The Case For More California Energy Storage
- Mar 24, 2020 1:27 pm GMT
We have seen dramatic changes in the California “Duck Curve” over recent years. So what is the “Duck Curve”? Essentially, it shows the amount of non-solar, non-wind energy generation that is required by gas and nuclear power stations each hour of the day to satisfy demand. Unfortunately, with growing solar production, base load power plants designed to run continuously and efficiently for long production runs are being asked by the market to ramp-up and ramp-down during each day.
Graph 1 shows the predictions in 2013 for the impact of solar during the day for the California Independent System Operator (CAISO) followed by the updated version for 2019 in Graph 2.
In 2013, the projection was that the over-generation risk from more and more solar would be above 12,000 megawatts (MW).
Graph 1: CAISO Actual and Projected Net Load At March 31 for 2012-2020 As Of 2013
However, in 2019 the actual projection of the over-generation risk from more and more solar is really about 7,000 MWs, a full 5,000 MW lower than just 6 years earlier. This phenomenon is due primarily to utility-scale solar projects coming online for California utilities, and is about 40% lower than the minimum net load originally forecasted for March 2020.
Graph 2: CAISO Lowest March Daytime Net Load 2011-2019
So what does this eroding of the “base load” required MW energy supply mean to ratepayers and taxpayers of California?
- Current reliable and safe base load (i.e. dispatchable) generation stations may experience difficulty remaining financially-viable as their energy is only dispatched for a portion of the day (i.e. not run continuously and economically as originally designed)
- Increasing solar energy production during the 10 AM – 5 PM hours is flooding the market, incurring more renewable curtailments
- Excess energy supply to the market manifests itself in low or even negative energy prices during certain hours of the day. Low prices discourage energy from base load plants that find it very difficult to compete (i.e. not profitable)
- Solar and energy projects experiencing curtailments are not producing the renewable energy credits as expected, nor are they generating projected earnings from energy sales to validate the anticipated project economics
- Wind energy projects experiencing curtailments are not generating the production tax credit of $0.023 per kilowatt-hour (kwh) so important in renewable energy project economics
- Solar curtailments cost federal taxpayers in under-productive investment tax credits (ITC) extended by the federal government (and all of us as taxpayers)
- Increased operational cost and risk to ramp-up/ramp-down (or cycling) is incurred in conventional generation not designed for this service. Cycling of generation could potentially reduce the service interval or time period between maintenance shutdowns for these plants, exacerbating the energy supply problem in the non-peak periods
- Increased solar installations accelerate the steepness of base load plant ramp-up, causing more stress on existing generators
Graph 3 details the growing CAISO monthly curtailments from April 2015 through June 2019.
Graph 3: CAISO Growing Renewable Energy Curtailments April 2015 Through June 2019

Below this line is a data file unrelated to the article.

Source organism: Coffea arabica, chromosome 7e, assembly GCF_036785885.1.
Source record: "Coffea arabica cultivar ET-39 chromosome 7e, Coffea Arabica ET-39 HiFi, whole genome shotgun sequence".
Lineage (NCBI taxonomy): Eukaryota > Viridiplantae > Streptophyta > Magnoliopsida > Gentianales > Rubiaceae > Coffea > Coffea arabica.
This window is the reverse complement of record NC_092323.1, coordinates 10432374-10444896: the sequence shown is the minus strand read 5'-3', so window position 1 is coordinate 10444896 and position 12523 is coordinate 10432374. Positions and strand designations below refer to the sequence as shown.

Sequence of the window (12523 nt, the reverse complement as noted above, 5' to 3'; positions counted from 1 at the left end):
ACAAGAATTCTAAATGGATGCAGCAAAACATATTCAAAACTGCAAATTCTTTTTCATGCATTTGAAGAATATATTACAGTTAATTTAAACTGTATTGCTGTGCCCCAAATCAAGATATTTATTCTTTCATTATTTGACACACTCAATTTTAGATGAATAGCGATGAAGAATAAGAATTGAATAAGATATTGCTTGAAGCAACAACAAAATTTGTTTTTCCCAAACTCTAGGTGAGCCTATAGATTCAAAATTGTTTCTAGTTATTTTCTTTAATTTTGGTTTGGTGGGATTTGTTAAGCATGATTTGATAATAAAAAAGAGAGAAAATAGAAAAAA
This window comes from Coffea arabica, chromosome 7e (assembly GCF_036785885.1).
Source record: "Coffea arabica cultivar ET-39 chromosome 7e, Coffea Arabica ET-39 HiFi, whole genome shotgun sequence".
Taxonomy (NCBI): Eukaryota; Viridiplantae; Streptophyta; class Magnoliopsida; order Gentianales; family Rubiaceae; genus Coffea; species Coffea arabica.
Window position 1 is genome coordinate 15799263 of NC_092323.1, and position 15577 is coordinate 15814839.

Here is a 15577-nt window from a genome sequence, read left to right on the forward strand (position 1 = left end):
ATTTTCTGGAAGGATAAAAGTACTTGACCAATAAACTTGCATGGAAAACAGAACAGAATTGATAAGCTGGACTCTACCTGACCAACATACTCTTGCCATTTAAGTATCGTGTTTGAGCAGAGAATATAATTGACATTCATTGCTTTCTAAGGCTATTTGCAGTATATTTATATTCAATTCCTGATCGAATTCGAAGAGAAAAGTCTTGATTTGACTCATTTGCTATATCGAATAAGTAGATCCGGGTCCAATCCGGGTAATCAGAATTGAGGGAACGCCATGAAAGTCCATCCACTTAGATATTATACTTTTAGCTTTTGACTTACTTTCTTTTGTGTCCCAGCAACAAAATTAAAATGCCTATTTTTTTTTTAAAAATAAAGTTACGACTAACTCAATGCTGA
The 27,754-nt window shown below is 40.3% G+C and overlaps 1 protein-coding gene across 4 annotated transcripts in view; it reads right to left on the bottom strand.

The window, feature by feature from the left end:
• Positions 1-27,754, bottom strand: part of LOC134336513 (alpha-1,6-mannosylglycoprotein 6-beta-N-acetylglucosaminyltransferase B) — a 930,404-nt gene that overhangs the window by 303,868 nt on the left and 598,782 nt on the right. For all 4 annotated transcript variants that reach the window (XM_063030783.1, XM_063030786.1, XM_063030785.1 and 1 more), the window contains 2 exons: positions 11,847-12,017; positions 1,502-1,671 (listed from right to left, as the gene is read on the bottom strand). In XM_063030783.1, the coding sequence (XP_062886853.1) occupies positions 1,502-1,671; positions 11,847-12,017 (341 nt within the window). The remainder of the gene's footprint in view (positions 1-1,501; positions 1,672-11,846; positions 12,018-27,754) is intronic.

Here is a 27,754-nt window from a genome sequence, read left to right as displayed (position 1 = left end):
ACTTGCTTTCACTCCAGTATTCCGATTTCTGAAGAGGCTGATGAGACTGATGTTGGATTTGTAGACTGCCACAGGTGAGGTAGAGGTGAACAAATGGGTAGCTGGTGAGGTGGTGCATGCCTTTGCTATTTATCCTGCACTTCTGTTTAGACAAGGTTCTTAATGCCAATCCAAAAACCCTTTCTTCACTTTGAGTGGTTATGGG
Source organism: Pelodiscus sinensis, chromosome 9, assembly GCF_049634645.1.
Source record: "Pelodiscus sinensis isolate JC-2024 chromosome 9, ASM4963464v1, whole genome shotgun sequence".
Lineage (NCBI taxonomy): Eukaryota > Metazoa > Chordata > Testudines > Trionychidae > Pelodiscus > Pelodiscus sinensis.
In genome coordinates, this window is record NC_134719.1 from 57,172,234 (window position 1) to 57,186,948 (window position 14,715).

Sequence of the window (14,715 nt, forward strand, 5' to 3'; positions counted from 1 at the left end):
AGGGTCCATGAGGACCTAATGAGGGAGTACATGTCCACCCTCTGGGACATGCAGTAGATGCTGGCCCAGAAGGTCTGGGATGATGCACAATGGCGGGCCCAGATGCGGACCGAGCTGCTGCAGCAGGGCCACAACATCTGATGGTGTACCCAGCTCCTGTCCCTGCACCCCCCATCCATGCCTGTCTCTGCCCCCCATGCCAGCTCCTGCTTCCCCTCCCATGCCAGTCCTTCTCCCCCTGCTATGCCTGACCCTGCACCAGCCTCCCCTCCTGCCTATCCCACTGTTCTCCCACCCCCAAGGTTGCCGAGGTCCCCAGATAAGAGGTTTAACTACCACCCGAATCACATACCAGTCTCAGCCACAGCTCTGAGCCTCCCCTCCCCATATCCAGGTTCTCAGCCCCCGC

So what is the cost of these solar and wind energy curtailments? Assuming a 25% capacity factor for solar installations, a 30% ITC, a cost of capital of 8%, and a 20-year project life, each kwh of solar carries with it a levelized cost for the ITC for federal taxpayers of $0.0246 per kwh.
For the projected 2019 renewable energy curtailment of 891,065 megawatt-hours (MWh), curtailments in California alone amounted to a cost to federal taxpayers of $21.92 million in 2019. As more utility-scale solar projects are added to the state energy mix, curtailments will occur more frequently, thus increasing the cost to taxpayers. A logical question is: Why should California build more solar power plants at a rapid pace in order to meet the state’s environment goals, if so much power is now being curtailed and will be curtailed in the future?
From the ScottMadden research cited earlier, “…the most extreme daytime net load low (i.e., the lowest point in the year) dropped 61% from 18,531 MW in 2011 to 7,206 MW in 2018 indicating a persistent low net load throughout the year. But it was not just the lowest points. More than 80% of the days in 2018 had a minimum net load below the lowest point recorded in 2011. Key observations concerning the late-day three hour ramp-up include: - Growing ramp-up needs: The most extreme late-day three-hour ramp-up (i.e., the highest point in the year) increased 129% from 6,245 MW in 2011 to 14,304 MW in 2018. - One-third of peak: The maximum 2018 ramp up was roughly one-third of system-peak served that year.”
What are some of the solutions?
- Build more energy storage facilities which can absorb excess solar and wind energy during the peak production periods of the day, while providing energy during the off-peak periods after 5 PM each day
- Offer tax incentives to capture/store energy vs. curtailments and non-production of renewable energy while reducing incidences of negative peak energy prices
- Incent consumer behavior to better align energy demand with renewable energy supply production to utilize relatively-cheap energy and to minimize curtailments
- Implement Time of Use (TOU) electricity rates
Copyright © March 2020 Ronald L. Miller All Rights Reserved
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